Ranking the Pacific Division's top 10 left wings

We continue our look at the division's best with a focus on left wing. Here are the top 10 left wingers in the Pacific, as voted on by our panel.

Just missed: Mikkel Boedker, Mason Raymond, Curtis Glencross

10. Chris Higgins, Vancouver Canucks

GP G A P TOI/G 5v5 P/60 O/D ZS% Corsi% Corsi Rel% SOG SH%
2013-14 (Canucks) 78 17 22 39 19:10 1.7 42.0 50.4 -1.2 216 7.9

Chris Higgins isn't the flashiest talent or most physical force but he's a smart, positionally sound two-way forward who can skate with and win puck battles against anybody. Last season, he was entrusted by John Tortorella to take on some of the toughest minutes available to Canucks forwards and performed admirably at both ends of the ice. Higgins might have trouble flirting with the 20-goal mark on Vancouver's third line, where he's slated to start the year, but he should be able to turn that unit into one that can capably saw off possession against the Kopitars and Thorntons of the division. Also his beefcake/60 is off the charts.

9. Andrew Cogliano, Anaheim Ducks

GP G A P TOI/G 5v5 P/60 O/D ZS% Corsi% Corsi Rel% SOG SH%
2013-14 (Ducks) 82 21 21 42 15:23 1.8 48.5 48.3 -2.3 157 13.4

There aren't many players in the NHL who are faster than Andrew Cogliano and that alone makes him a threat in all three zones. His possession numbers took a bit of a tumble last year due to Saku Koivu falling off at the tail end of his career but, make no mistake, Cogliano is another one of this division's elite two-way forwards and a player who's capable of taking shifts at all three forward positions to boot. Coming off the first 20-goal season of his seven-year career, the 27-year-old Cogliano will likely get a crack at playing alongside newly-acquired center Ryan Kesler which should help him maintain that production. Those two could also make for a lethal shorthanded duo.

8. Alex Burrows, Vancouver Canucks

GP G A P TOI/G 5v5 P/60 O/D ZS% Corsi% Corsi Rel% SOG SH%
2013-14 (Canucks) 49 5 10 15 17:49 0.75 60.4 55.4 +4.0 104 4.8

In a lot of ways, Alex Burrows' 2013-14 season was a microcosm of the Vancouver Canucks' 2013-14 season. Like the team around him, Burrows was plagued by injuries, a terrible shooting percentage and run-ins with a largely incompetent head coach. It was the worst offensive season of Burrows' career since 2007 and while it's a bit reductive to chalk all of that up to bad luck and John Tortorella, those were certainly two significant contributing factors. Burrows remained a useful defensive player and, while he won't start this season in his familiar spot alongside the Sedin twins, count on him to have a bounce-back year. From 2008 through 2013, only five players in the entire NHL scored at a higher clip 5-on-5.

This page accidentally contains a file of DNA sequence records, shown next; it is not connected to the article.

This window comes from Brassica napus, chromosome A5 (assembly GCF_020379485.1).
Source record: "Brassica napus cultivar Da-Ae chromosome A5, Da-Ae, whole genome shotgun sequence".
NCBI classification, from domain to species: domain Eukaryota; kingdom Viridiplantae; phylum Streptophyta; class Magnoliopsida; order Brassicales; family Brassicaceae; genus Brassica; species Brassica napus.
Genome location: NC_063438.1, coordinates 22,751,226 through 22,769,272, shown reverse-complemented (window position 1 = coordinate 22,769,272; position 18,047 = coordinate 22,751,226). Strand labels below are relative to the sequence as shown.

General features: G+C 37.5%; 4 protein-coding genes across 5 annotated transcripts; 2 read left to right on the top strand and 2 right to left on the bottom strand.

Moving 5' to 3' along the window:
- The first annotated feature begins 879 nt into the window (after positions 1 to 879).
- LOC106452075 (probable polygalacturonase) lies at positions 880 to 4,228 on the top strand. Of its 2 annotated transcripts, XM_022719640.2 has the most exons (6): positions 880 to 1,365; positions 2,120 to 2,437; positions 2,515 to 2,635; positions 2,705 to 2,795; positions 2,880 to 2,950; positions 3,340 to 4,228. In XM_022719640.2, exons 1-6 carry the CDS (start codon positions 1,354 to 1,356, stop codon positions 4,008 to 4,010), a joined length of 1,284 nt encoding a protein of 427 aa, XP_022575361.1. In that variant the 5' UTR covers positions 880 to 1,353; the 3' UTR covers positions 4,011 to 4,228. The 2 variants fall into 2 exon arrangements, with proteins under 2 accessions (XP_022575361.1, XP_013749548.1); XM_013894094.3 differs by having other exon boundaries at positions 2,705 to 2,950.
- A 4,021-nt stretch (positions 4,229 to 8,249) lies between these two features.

7. Benoit Pouliot, Edmonton Oilers

GP G A P TOI/G 5v5 P/60 O/D ZS% Corsi% Corsi Rel% SOG SH%
2013-14 (Rangers) 80 15 21 36 13:26 1.8 58.0 55.0 +3.3 141 10.6

Most observers wrote Benoit Pouliot off as a first-round bust years ago and, while he admittedly hasn't turned into the All-Star forward Minnesota thought they were getting when they selected him 4th overall in 2005, that's a pretty unfair characterization of his ability. Despite bouncing around from team to team to team, Pouliot has been one of the most efficient 5-on-5 scorers in the NHL since 2009, clocking in at a 5-on-5 points per 60 rate identical to established stars like John Tavares, Joe Pavelski and Max Pacioretty over that span. He's also a terrific possession player who consistently outperforms his teammates by that measure. He might not be able to sustain those production and possession rates playing top-line minutes and he might not be the most disciplined player in the league but Pouliot is easily one of the NHL's best third-liners with an opportunity to prove himself in top-six minutes on the Oilers this season.

6. David Perron, Edmonton Oilers

GP G A P TOI/G 5v5 P/60 O/D ZS% Corsi% Corsi Rel% SOG SH%
2013-14 (Oilers) 78 28 29 57 18:57 1.92 48.5 45.8 +2.5 220 12.7

Speaking of players proving themselves in top-six minutes on the Oilers, David Perron was one of the few bright spots of yet another dismal season for Edmonton last year. In his first season donning the copper and blue, Perron set career highs with 28 goals and 57 points all while retaining his abrasive, under-your-skin style of play. He's a tremendously skilled winger with a penchant for annoying the crap out of opponents so he's basically the middle-class man's version of Corey Perry. He also has an extremely important role on the Oilers this season, as he'll need to maintain his level of play while likely carrying a rookie centerman in Leon Draisaitl.

5. Tomas Hertl, San Jose Sharks

GP G A P TOI/G 5v5 P/60 O/D ZS% Corsi% Corsi Rel% SOG SH%
2013-14 (Sharks) 37 15 10 25 15:19 2.58 53.3 55.1 +2.7 98 15.3